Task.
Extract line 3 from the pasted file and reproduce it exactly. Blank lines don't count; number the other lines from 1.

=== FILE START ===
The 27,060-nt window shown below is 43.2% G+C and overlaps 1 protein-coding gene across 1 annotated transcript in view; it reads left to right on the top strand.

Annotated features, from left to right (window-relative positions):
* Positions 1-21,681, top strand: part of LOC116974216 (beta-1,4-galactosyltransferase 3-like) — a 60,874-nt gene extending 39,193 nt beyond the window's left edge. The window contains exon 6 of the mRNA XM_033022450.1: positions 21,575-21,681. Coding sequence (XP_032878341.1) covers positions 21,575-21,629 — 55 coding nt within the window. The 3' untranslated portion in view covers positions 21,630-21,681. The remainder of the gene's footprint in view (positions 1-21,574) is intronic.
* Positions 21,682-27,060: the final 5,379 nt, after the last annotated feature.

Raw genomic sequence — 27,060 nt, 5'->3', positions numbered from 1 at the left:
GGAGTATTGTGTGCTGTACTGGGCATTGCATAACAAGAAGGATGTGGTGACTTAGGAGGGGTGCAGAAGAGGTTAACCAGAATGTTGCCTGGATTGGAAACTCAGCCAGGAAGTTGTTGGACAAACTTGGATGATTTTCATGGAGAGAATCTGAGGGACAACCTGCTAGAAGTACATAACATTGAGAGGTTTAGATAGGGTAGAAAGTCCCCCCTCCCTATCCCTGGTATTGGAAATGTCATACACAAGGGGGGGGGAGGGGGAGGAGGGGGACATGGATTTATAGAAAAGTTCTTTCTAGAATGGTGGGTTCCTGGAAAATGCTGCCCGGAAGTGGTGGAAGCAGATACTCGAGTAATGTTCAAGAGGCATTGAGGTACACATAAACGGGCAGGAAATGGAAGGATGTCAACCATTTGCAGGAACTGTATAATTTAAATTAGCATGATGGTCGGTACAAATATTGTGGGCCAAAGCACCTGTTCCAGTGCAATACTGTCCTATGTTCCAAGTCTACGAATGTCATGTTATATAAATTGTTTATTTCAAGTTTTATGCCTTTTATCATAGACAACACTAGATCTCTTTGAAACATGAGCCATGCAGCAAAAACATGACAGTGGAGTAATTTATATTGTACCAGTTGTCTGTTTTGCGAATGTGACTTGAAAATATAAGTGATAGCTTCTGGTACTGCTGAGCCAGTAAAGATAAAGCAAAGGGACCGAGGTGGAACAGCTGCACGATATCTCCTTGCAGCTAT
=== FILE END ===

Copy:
* Positions 1-21,681, top strand: part of LOC116974216 (beta-1,4-galactosyltransferase 3-like) — a 60,874-nt gene extending 39,193 nt beyond the window's left edge. The window contains exon 6 of the mRNA XM_033022450.1: positions 21,575-21,681. Coding sequence (XP_032878341.1) covers positions 21,575-21,629 — 55 coding nt within the window. The 3' untranslated portion in view covers positions 21,630-21,681. The remainder of the gene's footprint in view (positions 1-21,574) is intronic.